A Quick Guide to the APM PMQ exam – what used to be APMP
- Not sure if PMP, APM or PRINCE2 is the right approach for you or your organisation?
- Will a Project Management Qualification Help me get a Better Job? Podcast with Lindsay Scott of project management recruitment specialists Arras People this podcast interview with Parallel Project Training explores...
- Anyone Interesting in APMP for PRINCE2 practitioners
If you want to make a career for yourself in project management, it is important to get the necessary accreditation. There are many different courses available for aspiring project managers today, and one of the best is the APM PMQ course – previously known as the APMP. If this is the route you have decided to go down, read on to find out everything you need to know about passing the exam.
An introduction to the APM PMQ qualification
The APM PMQ qualification has been designed to give candidates a broad level of project management knowledge. This ensures that all aspiring and existing project management professionals have all of the information they require so that they can manage all types of projects, both small and large. By taking the course, you will understand important project management techniques, tools, and terminology. This extends to provide a deeper perspective, as candidates learn about the different reasons for using the techniques and the advantages of doing so.
There are many different ways for individuals to study for the APM PMQ qualification, but do be aware that it is still often referred to as the APMP, and the topics you will study are still the same – it is just a name change.
You could study online, you could attend a classroom-based course, or you could opt for a solution that combines both. No matter what route you go down, in order to pass, you will need to take the exam. There are two exam options. Most people will take the three-hour paper, whereby they are required to answer ten of 16 questions. However, if you are already a PRINCE2 Registered Practitioner, you can take a two-hour paper that has been designed to recognise your prior learning. This features ten questions, and you will need to answer six of them.
Choosing a good training provider
One thing you definitely need to do to give yourself the best chance of passing the APM PMQ/APMP exam is choose a training provider with care. Don’t simply go for the cheapest company you can find. After all, you are simply going to be throwing your money down the drain if you choose a poor-quality training provider. Instead, invest your money in a company that has a great track record. Remember, you will soon make a return on your investment once you progress your career.
So, what sort of things should you look out for when choosing a training provider?
- Choose a provider that offers learning that is suited to you. Some people prefer classroom courses, others don’t. It is all about finding what works for you. Virtual training or distance learning is ideal for anyone that does not have the ability to visit a training centre.
- Make sure the provider has a good reputation in the industry. Take time to read reviews that have been left by past customers to see what they have had to say about their experience. Were they happy with the course? Did they pass the exam?
- Make sure that all of the training professionals boast the necessary experience.
- You should also consider looking for a course with interactivity. People tend to work better when lessons are interactive, fun, and engaging.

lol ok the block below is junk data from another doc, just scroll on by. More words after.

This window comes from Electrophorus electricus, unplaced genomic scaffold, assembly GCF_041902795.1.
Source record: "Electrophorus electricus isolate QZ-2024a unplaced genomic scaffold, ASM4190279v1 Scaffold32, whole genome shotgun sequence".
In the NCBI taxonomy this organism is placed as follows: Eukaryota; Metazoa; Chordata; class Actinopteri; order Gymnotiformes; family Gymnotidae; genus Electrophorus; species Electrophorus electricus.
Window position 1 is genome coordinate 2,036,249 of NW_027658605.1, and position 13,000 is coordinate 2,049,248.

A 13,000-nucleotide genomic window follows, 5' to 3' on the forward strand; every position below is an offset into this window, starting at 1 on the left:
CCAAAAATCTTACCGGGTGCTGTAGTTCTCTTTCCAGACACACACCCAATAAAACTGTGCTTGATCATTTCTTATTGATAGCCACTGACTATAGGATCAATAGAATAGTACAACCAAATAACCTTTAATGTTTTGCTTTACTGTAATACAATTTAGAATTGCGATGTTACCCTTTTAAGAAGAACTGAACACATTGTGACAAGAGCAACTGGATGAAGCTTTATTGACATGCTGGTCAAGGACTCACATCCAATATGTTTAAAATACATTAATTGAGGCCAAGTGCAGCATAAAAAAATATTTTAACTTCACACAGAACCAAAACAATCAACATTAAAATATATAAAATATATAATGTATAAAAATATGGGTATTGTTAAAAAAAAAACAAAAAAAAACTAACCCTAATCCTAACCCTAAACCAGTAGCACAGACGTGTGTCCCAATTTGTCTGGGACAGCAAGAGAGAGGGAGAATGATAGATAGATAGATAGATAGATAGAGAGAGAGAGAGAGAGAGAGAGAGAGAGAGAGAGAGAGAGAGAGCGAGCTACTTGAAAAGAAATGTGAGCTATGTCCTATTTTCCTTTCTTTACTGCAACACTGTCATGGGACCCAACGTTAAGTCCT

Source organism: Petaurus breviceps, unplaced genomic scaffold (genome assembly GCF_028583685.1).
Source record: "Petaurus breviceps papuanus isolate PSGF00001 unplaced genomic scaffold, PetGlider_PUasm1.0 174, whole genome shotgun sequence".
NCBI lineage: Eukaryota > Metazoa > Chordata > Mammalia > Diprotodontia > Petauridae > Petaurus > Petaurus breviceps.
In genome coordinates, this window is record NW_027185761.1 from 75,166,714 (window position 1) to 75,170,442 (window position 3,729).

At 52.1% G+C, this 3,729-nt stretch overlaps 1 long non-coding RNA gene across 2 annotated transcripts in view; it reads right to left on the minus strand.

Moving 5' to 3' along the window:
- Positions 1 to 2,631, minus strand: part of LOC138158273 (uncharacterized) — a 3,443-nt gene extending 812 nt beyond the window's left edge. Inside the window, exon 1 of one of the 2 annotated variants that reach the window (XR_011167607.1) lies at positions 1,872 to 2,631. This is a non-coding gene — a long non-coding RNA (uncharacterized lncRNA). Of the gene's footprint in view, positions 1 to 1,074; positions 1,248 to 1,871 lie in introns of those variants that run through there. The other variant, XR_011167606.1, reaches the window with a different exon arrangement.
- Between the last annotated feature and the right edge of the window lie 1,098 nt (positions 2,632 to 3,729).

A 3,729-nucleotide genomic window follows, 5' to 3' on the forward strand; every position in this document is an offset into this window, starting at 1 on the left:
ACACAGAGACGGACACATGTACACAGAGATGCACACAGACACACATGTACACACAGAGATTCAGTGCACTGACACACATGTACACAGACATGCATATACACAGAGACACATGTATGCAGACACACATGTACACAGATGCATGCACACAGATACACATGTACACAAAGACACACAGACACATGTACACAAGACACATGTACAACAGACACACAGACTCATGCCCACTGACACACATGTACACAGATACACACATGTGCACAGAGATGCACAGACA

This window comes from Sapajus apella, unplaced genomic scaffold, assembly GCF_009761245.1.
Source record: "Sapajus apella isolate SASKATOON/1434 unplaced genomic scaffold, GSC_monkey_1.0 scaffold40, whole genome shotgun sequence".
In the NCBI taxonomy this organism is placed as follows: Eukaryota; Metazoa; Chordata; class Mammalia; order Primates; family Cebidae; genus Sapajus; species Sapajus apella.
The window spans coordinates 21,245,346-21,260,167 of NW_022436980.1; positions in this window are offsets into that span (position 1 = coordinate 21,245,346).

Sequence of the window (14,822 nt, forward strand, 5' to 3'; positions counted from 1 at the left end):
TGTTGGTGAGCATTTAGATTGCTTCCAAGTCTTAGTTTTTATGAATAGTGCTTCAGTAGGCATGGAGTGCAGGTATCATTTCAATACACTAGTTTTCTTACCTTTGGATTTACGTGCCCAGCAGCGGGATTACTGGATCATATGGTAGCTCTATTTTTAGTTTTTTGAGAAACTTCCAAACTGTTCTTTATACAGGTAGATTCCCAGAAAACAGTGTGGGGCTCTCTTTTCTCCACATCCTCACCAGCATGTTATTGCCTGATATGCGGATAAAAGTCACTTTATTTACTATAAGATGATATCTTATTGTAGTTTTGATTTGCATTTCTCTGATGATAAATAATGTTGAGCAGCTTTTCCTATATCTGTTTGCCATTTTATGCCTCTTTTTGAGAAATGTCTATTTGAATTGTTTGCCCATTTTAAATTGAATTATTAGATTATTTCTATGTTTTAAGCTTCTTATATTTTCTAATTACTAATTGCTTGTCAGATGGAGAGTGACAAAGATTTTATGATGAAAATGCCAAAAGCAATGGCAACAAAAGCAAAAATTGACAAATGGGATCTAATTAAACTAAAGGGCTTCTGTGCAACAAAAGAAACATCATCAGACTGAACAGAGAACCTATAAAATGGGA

- It is also vital to make sure there is a personal touch. The training company should be willing to adapt their lessons based on your needs and learning style.
What do you need to do to pass the three-hour exam?
- You need to know the APM BOK from the study guide
- You need to complete 10 of the 16 questions
- You need to score an average of 55 per cent across the questions
- You need 275 marks in total, as each question has 50 marks
You are going to have three hours to answer ten questions. Because of this, it is advisable to give yourself 15 minutes to read and plan, 15 minutes per each question, and then 15 minutes to check through the paper and add any last minute extra pieces of information.
Choosing your questions wisely
Three hours seems like a long time, but it goes very, very quickly when you are in the exam room. If you run out of time, your chances of passing are going to diminish significantly. One of the keys to ensuring that you remain within the time limit is choosing your questions wisely. When you open the exam paper, it is vital that you are able to identify the ten questions quickly that you are going to answer. This is something you should prepare for before you even enter the exam room. It is wise to make a list of the topics you hope you will come up and will definitely answer, the topics that you need to be prepared for and will answer once your best topics have been used, and the topics that you will not attempt. By doing this, you will be able to make a quick decision about what you are going to do when you open the test paper.
General information about answering the questions
This may seem obvious, but it is important to state: you need to answer exactly what the question is asking. A lot of people make the mistake of answering what they want the question to be, rather than what it is. There is no need to overthink things either. The exam is a simple transaction. The examiner wants to know if you understand a specific part of a subject, and you then need to provide the evidence that you do understand it. You need to remember this whenever you are answering a question. By doing so, you will ensure you supply sufficient evidence to get the marks you require.